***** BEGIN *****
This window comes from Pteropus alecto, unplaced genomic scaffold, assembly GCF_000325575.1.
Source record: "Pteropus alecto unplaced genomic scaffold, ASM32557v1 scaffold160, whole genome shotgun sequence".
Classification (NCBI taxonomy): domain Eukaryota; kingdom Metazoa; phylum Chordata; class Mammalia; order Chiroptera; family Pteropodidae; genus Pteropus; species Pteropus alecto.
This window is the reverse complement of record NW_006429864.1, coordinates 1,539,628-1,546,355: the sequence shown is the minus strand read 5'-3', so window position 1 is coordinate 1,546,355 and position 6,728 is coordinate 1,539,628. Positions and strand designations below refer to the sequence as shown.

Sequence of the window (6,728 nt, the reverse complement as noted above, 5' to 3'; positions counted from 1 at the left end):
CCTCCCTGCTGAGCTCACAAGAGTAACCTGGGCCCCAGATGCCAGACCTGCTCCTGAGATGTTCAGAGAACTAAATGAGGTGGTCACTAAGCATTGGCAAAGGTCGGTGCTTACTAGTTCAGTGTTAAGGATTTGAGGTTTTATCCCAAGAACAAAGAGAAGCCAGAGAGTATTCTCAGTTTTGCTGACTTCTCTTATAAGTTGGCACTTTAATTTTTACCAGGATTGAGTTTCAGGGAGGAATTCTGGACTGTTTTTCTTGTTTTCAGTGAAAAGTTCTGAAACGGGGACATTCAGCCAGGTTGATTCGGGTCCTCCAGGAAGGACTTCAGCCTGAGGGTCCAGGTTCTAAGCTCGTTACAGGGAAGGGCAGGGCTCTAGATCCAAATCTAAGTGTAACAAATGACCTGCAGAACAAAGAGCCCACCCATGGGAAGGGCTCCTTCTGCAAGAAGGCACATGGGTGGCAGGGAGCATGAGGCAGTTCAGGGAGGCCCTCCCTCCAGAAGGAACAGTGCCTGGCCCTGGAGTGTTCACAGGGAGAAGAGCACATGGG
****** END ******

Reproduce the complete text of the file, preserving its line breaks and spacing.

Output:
This window comes from Pteropus alecto, unplaced genomic scaffold, assembly GCF_000325575.1.
Source record: "Pteropus alecto unplaced genomic scaffold, ASM32557v1 scaffold160, whole genome shotgun sequence".
Classification (NCBI taxonomy): domain Eukaryota; kingdom Metazoa; phylum Chordata; class Mammalia; order Chiroptera; family Pteropodidae; genus Pteropus; species Pteropus alecto.
This window is the reverse complement of record NW_006429864.1, coordinates 1,539,628-1,546,355: the sequence shown is the minus strand read 5'-3', so window position 1 is coordinate 1,546,355 and position 6,728 is coordinate 1,539,628. Positions and strand designations below refer to the sequence as shown.

Sequence of the window (6,728 nt, the reverse complement as noted above, 5' to 3'; positions counted from 1 at the left end):
CCTCCCTGCTGAGCTCACAAGAGTAACCTGGGCCCCAGATGCCAGACCTGCTCCTGAGATGTTCAGAGAACTAAATGAGGTGGTCACTAAGCATTGGCAAAGGTCGGTGCTTACTAGTTCAGTGTTAAGGATTTGAGGTTTTATCCCAAGAACAAAGAGAAGCCAGAGAGTATTCTCAGTTTTGCTGACTTCTCTTATAAGTTGGCACTTTAATTTTTACCAGGATTGAGTTTCAGGGAGGAATTCTGGACTGTTTTTCTTGTTTTCAGTGAAAAGTTCTGAAACGGGGACATTCAGCCAGGTTGATTCGGGTCCTCCAGGAAGGACTTCAGCCTGAGGGTCCAGGTTCTAAGCTCGTTACAGGGAAGGGCAGGGCTCTAGATCCAAATCTAAGTGTAACAAATGACCTGCAGAACAAAGAGCCCACCCATGGGAAGGGCTCCTTCTGCAAGAAGGCACATGGGTGGCAGGGAGCATGAGGCAGTTCAGGGAGGCCCTCCCTCCAGAAGGAACAGTGCCTGGCCCTGGAGTGTTCACAGGGAGAAGAGCACATGGG